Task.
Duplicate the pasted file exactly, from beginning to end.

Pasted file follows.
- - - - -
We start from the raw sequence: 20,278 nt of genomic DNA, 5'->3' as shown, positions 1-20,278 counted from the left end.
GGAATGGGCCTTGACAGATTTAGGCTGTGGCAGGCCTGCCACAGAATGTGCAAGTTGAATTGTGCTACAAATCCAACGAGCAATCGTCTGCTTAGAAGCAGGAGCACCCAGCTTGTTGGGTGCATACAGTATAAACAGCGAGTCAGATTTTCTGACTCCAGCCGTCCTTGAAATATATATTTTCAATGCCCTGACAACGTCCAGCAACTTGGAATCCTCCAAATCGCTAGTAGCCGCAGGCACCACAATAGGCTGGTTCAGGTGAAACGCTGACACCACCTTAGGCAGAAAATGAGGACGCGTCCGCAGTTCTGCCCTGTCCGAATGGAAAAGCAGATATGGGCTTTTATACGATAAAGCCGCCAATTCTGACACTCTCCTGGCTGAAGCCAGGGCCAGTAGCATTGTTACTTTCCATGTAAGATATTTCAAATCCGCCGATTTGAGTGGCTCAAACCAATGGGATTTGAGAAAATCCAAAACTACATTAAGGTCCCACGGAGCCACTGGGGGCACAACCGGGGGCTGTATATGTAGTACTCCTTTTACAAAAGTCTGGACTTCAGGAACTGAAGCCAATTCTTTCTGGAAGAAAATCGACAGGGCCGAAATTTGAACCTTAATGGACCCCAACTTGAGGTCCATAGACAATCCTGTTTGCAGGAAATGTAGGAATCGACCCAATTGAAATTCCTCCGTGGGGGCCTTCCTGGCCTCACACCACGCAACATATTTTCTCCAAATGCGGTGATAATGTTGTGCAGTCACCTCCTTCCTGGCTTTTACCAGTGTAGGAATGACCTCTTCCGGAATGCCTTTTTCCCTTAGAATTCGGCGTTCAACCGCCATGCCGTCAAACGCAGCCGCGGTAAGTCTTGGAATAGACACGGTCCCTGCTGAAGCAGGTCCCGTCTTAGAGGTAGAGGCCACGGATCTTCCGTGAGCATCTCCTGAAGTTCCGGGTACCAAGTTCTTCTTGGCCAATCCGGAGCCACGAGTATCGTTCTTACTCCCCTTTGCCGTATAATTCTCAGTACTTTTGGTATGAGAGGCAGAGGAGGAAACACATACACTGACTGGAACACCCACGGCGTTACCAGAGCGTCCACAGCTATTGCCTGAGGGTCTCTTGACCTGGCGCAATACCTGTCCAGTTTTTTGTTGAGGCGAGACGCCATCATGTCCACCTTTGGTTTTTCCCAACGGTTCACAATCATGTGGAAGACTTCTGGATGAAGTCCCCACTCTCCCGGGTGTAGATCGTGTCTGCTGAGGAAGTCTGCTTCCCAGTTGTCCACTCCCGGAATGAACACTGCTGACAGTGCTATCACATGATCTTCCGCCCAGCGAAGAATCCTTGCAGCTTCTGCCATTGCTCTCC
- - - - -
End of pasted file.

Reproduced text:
We start from the raw sequence: 20,278 nt of genomic DNA, 5'->3' as shown, positions 1-20,278 counted from the left end.
GGAATGGGCCTTGACAGATTTAGGCTGTGGCAGGCCTGCCACAGAATGTGCAAGTTGAATTGTGCTACAAATCCAACGAGCAATCGTCTGCTTAGAAGCAGGAGCACCCAGCTTGTTGGGTGCATACAGTATAAACAGCGAGTCAGATTTTCTGACTCCAGCCGTCCTTGAAATATATATTTTCAATGCCCTGACAACGTCCAGCAACTTGGAATCCTCCAAATCGCTAGTAGCCGCAGGCACCACAATAGGCTGGTTCAGGTGAAACGCTGACACCACCTTAGGCAGAAAATGAGGACGCGTCCGCAGTTCTGCCCTGTCCGAATGGAAAAGCAGATATGGGCTTTTATACGATAAAGCCGCCAATTCTGACACTCTCCTGGCTGAAGCCAGGGCCAGTAGCATTGTTACTTTCCATGTAAGATATTTCAAATCCGCCGATTTGAGTGGCTCAAACCAATGGGATTTGAGAAAATCCAAAACTACATTAAGGTCCCACGGAGCCACTGGGGGCACAACCGGGGGCTGTATATGTAGTACTCCTTTTACAAAAGTCTGGACTTCAGGAACTGAAGCCAATTCTTTCTGGAAGAAAATCGACAGGGCCGAAATTTGAACCTTAATGGACCCCAACTTGAGGTCCATAGACAATCCTGTTTGCAGGAAATGTAGGAATCGACCCAATTGAAATTCCTCCGTGGGGGCCTTCCTGGCCTCACACCACGCAACATATTTTCTCCAAATGCGGTGATAATGTTGTGCAGTCACCTCCTTCCTGGCTTTTACCAGTGTAGGAATGACCTCTTCCGGAATGCCTTTTTCCCTTAGAATTCGGCGTTCAACCGCCATGCCGTCAAACGCAGCCGCGGTAAGTCTTGGAATAGACACGGTCCCTGCTGAAGCAGGTCCCGTCTTAGAGGTAGAGGCCACGGATCTTCCGTGAGCATCTCCTGAAGTTCCGGGTACCAAGTTCTTCTTGGCCAATCCGGAGCCACGAGTATCGTTCTTACTCCCCTTTGCCGTATAATTCTCAGTACTTTTGGTATGAGAGGCAGAGGAGGAAACACATACACTGACTGGAACACCCACGGCGTTACCAGAGCGTCCACAGCTATTGCCTGAGGGTCTCTTGACCTGGCGCAATACCTGTCCAGTTTTTTGTTGAGGCGAGACGCCATCATGTCCACCTTTGGTTTTTCCCAACGGTTCACAATCATGTGGAAGACTTCTGGATGAAGTCCCCACTCTCCCGGGTGTAGATCGTGTCTGCTGAGGAAGTCTGCTTCCCAGTTGTCCACTCCCGGAATGAACACTGCTGACAGTGCTATCACATGATCTTCCGCCCAGCGAAGAATCCTTGCAGCTTCTGCCATTGCTCTCC